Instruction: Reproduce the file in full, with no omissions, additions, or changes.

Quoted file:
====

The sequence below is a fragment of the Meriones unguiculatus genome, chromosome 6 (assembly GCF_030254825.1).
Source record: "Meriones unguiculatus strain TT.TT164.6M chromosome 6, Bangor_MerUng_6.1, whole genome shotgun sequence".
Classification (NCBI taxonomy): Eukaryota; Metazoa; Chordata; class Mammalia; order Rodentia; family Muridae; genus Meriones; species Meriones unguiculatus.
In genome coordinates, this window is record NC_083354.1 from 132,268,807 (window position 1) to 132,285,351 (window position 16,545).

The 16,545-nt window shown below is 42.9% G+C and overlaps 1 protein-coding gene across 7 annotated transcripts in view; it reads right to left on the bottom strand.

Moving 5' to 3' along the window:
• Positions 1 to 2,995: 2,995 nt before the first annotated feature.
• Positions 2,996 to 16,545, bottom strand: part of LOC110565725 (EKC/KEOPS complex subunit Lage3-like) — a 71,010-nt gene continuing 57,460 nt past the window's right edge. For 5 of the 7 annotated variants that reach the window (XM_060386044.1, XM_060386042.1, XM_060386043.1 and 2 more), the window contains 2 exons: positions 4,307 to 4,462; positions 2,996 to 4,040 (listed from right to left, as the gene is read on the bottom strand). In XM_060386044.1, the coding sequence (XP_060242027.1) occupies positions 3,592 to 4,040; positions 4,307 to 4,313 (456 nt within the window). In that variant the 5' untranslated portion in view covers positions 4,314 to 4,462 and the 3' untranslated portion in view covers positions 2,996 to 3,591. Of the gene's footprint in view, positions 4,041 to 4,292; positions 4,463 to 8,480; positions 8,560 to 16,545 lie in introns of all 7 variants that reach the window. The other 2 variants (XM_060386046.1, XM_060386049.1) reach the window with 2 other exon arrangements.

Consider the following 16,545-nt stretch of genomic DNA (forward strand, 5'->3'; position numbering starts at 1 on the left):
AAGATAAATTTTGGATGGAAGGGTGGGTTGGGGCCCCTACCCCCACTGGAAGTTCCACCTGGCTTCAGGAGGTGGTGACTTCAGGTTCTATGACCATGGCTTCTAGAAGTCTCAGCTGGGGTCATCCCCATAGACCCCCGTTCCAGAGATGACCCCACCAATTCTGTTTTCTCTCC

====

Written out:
The sequence below is a fragment of the Meriones unguiculatus genome, chromosome 6 (assembly GCF_030254825.1).
Source record: "Meriones unguiculatus strain TT.TT164.6M chromosome 6, Bangor_MerUng_6.1, whole genome shotgun sequence".
Classification (NCBI taxonomy): Eukaryota; Metazoa; Chordata; class Mammalia; order Rodentia; family Muridae; genus Meriones; species Meriones unguiculatus.
In genome coordinates, this window is record NC_083354.1 from 132,268,807 (window position 1) to 132,285,351 (window position 16,545).

The 16,545-nt window shown below is 42.9% G+C and overlaps 1 protein-coding gene across 7 annotated transcripts in view; it reads right to left on the bottom strand.

Moving 5' to 3' along the window:
• Positions 1 to 2,995: 2,995 nt before the first annotated feature.
• Positions 2,996 to 16,545, bottom strand: part of LOC110565725 (EKC/KEOPS complex subunit Lage3-like) — a 71,010-nt gene continuing 57,460 nt past the window's right edge. For 5 of the 7 annotated variants that reach the window (XM_060386044.1, XM_060386042.1, XM_060386043.1 and 2 more), the window contains 2 exons: positions 4,307 to 4,462; positions 2,996 to 4,040 (listed from right to left, as the gene is read on the bottom strand). In XM_060386044.1, the coding sequence (XP_060242027.1) occupies positions 3,592 to 4,040; positions 4,307 to 4,313 (456 nt within the window). In that variant the 5' untranslated portion in view covers positions 4,314 to 4,462 and the 3' untranslated portion in view covers positions 2,996 to 3,591. Of the gene's footprint in view, positions 4,041 to 4,292; positions 4,463 to 8,480; positions 8,560 to 16,545 lie in introns of all 7 variants that reach the window. The other 2 variants (XM_060386046.1, XM_060386049.1) reach the window with 2 other exon arrangements.

Consider the following 16,545-nt stretch of genomic DNA (forward strand, 5'->3'; position numbering starts at 1 on the left):
AAGATAAATTTTGGATGGAAGGGTGGGTTGGGGCCCCTACCCCCACTGGAAGTTCCACCTGGCTTCAGGAGGTGGTGACTTCAGGTTCTATGACCATGGCTTCTAGAAGTCTCAGCTGGGGTCATCCCCATAGACCCCCGTTCCAGAGATGACCCCACCAATTCTGTTTTCTCTCC